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You know the Washington Rule: Liberals will never support spending cuts and conservatives will never back tax increases. Yet, there is one new levy that at least some on the right do support—a carbon tax.
Backing for this idea has popped up in some interesting places. Most recently, the American Enterprise Institute included it in a deficit reduction plan it prepared for the Peterson Foundation. In recent years, conservative luminaries such as columnist George Will and economist Art Laffer have also talked up the idea.
I am by no means suggesting a carbon tax would be an easy sell, especially given the checkered political history of energy taxes. But, in contrast to other tax increases, this one has sprouted a few green shoots on the conservative side of the fence.
First, the history: Back in 1993, President Clinton proposed a broad-based energy tax (called a BTU tax since it taxed energy content measured in British Thermal Units). The proposal barely passed the House despite unanimous Republican opposition. Then it died in the Senate. That vote spawned a new Washington verb: To be BTU’d. This describes the unfortunate lawmaker forced to vote for an unpopular bill that has no chance of becoming law—sort of the 1993 version of those House Republicans who voted to end Medicare as we know it.
Having been burned by energy taxes, Democrats (except for Al Gore) abandoned the issue for a political generation. But in 2008, GOP presidential candidate John McCain embraced cap-and-trade, a carbon reduction design that operates much like an energy tax. While candidate Obama was decidedly cool to this solution to global warming, he did embrace it after his election. Republicans immediately responded by flatly rejecting cap and trade (GOP presidential hopeful Tim Pawlenty, who supported the idea before it became politically incorrect, has since apologized for his error).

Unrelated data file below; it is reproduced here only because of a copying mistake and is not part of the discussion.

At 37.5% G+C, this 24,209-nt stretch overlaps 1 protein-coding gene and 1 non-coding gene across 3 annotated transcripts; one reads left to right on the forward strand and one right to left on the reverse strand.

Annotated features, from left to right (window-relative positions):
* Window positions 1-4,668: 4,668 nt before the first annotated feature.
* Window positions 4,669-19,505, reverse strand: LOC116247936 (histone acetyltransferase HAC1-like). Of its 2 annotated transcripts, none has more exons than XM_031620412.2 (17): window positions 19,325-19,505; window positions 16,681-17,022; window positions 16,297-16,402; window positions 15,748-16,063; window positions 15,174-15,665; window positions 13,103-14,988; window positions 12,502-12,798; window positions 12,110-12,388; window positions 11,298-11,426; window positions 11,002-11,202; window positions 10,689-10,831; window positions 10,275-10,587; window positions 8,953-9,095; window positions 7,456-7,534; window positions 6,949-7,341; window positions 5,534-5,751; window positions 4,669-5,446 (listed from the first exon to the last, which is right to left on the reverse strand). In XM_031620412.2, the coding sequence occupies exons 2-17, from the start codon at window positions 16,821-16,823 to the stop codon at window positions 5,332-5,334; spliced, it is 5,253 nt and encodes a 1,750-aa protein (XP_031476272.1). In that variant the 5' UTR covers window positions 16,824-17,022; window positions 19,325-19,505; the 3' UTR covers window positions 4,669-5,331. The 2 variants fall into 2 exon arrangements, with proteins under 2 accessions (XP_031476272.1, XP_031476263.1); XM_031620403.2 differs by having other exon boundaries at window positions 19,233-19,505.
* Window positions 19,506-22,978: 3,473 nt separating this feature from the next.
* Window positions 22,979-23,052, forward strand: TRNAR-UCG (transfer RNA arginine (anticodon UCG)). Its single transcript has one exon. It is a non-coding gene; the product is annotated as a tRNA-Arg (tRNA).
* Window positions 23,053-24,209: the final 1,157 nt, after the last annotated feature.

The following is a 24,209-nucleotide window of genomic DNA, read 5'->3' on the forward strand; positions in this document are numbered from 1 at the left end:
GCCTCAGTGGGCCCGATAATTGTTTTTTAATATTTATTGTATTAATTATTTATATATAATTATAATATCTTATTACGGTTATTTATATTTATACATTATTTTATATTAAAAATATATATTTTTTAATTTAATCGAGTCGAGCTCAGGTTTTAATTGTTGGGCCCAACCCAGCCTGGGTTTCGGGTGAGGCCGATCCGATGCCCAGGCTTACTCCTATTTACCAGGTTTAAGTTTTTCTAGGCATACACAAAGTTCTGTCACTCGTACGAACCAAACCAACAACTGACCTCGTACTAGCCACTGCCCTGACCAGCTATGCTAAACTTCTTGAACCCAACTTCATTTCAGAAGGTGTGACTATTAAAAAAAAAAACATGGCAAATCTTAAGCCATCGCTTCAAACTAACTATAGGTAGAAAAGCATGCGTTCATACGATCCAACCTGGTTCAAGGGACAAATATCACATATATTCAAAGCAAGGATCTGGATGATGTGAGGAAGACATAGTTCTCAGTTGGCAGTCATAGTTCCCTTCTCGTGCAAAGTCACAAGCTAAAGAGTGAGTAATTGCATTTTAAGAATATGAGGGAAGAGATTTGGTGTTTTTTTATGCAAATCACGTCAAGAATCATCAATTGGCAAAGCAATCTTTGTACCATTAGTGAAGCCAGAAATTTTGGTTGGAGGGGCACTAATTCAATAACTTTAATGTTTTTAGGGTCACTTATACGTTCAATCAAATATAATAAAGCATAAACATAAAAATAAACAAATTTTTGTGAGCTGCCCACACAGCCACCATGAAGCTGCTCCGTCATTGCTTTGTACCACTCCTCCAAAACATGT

Most economists figure a tax is a simpler and more-straightforward way to reduce carbon emissions than cap-and-trade. But until recently, at least, cap-and-trade was considered more politically palatable because it was not labeled a tax.
Despite the political landmines, a carbon tax makes good economic sense. The argument is fairly simple: By polluting the atmosphere and contributing to climate change carbon emissions impose a cost on society. The users of fossil fuels pay nothing towards that cost, but a carbon tax would build some of those costs into the price of oil, gas, and coal. As a result, users would choose to pay the full price or change behavior. On June 1, AEI sponsored an interesting panel that described this quite well.
Many supporters of a carbon tax would offset the added revenue by cutting other taxes. Rep. John Larson (D-CT), for instance, would reduce payroll taxes. AEI, however, would repeal energy credits for both fossil and alternative fuels and, at the same time, impose a new tax on carbon.
Btw, the carbon tax issue isn’t just heating up in the US. In the UK, Tory Prime Minister David Cameron favors such as tax, and in Australia, former conservative prime minister Malcolm Fraser has thrown his support behind a carbon tax proposed by the current liberal government. It may be more newsworthy, but less important, that actress Cate Blanchett also backs the levy.
Will Republicans suddenly embrace a carbon tax? That’s no more likely than Democrats calling for cuts in Medicare and Social Security. But eventually, Washington will come up with a serious, bipartisan deficit reduction plan that will include both major tax increases and spending reductions. When that day comes, don’t be too surprised if a carbon tax finds its way into the deal. After all, as University of Maryland environmental economist Roberton Williams reminds us, if we are going to raise taxes, we may as well address climate issues while we are at it.
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